Friday, May 16, 2014

Getting Started . . . And Keeping Going

Now, I know this is something I struggled with when I first decided to write, and I'm probably not alone. Starting my project seemed impossible; I didn't know anything about writing, and everything I tried to write looked terrible. If you're feeling this way, know you're not alone, and there's only one way to fix this problem. Write.

I know almost everywhere you look you'll see writing as the advice for how to write better, and that's because it's usually one of the most successful ways to overcome problems in writing. But it's also one of the hardest. One big problem is that many writers, no matter how experienced, can have trouble with over-analyzing their own work. Noticing weak sentences, poor plot, or even just spelling and grammar errors can make you doubt your ability, especially if you compare your work with that of acclaimed published authors.

One strategy that I've read about and am a big proponent of is writing a "bad first draft." No, you don't need to purposefully write badly, but don't stress if you have some plot holes or weak sentences, scenes, characters, or chapters.

You'll get better the more you write, and sometimes, looking over your old work might make you cringe, but that means that you recognize the errors you've had previously and that you've gotten better since then.

But sometimes, just writing isn't enough. It's good to write, regardless, but there are other things you can do to get better as you write and to keep yourself going. One big thing is to read. Reading other books, whether they're in your genre or not, can help you to recognize writing techniques in other books and to see how different authors do things.

The last thing I recommend doing to get started or keep working, depending on where you are in your writing journey, is to read advice. If you're looking at this, then you've already started on this. Reading about how to write certain things can help you to improve, but be careful; too much reading about how to write, and you get sidetracked from writing.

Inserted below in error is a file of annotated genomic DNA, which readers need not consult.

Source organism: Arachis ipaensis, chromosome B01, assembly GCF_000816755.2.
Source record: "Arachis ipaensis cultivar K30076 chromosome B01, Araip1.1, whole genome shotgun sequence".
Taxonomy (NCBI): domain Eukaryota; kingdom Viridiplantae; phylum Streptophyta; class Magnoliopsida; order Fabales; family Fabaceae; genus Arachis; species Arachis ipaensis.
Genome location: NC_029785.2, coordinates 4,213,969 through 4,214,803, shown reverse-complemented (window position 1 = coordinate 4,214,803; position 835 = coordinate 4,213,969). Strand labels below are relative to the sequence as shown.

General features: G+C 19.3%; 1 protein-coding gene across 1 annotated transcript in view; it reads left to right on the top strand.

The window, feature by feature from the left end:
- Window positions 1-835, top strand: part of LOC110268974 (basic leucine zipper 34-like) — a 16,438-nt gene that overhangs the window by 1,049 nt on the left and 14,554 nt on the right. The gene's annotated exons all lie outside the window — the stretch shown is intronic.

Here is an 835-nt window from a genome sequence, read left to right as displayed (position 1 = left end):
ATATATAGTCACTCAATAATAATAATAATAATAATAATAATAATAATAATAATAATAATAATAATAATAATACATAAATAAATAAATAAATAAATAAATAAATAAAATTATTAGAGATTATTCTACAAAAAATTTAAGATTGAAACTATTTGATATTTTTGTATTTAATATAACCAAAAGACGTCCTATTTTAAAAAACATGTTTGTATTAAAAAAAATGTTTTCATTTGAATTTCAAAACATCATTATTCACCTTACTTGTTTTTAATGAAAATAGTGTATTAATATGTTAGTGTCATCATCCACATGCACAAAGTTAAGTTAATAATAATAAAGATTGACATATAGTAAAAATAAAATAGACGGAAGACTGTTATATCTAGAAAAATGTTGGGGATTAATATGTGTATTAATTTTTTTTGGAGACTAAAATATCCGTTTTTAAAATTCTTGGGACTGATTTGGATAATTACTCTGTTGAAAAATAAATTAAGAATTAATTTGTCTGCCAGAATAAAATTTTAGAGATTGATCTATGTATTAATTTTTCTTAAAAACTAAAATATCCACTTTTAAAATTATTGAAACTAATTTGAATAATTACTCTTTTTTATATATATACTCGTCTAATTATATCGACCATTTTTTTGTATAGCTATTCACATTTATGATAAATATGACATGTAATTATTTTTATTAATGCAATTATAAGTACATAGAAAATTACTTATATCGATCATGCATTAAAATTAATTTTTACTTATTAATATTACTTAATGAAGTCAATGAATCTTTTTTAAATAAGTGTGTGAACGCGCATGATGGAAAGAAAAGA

There are lots of different writing technique/tip sites and books you can look at, but some that I personally recommend include or Go Teen Writers: How to turn your first draft into a published novel by Stephanie Morrill and Jill Williamson. Another that I've seen recommended by reputable sources is The Art of War for Writers: Fiction Writing Strategies, Tactics, and Exercises by James Scott Bell.

Also, if you need grammar help or advice, I recommend Grammar Girl, who has written many posts over things I hadn't been sure about. You can find her at She also has books which you can find at the bottom of her main page.

Have you had trouble getting yourself to write? Did you have any way to get over it? Let me know in the comments.


  1. Great advice. I have a terrible habit of forgetting to read while I'm in the middle of writing a book, especially during NaNoWriMo (terrible, considering how much I love to read). i do quite well on the reading writing advice front. I bookmark posts on writing that I've found useful or inspirational, but remembering to read other books is one of my main weaknesses. Good luck with your new blog!

    1. Thanks! I've struggled with remembering to read as well, especially when I'm working on word count goals. I hope you enjoy what I have to post!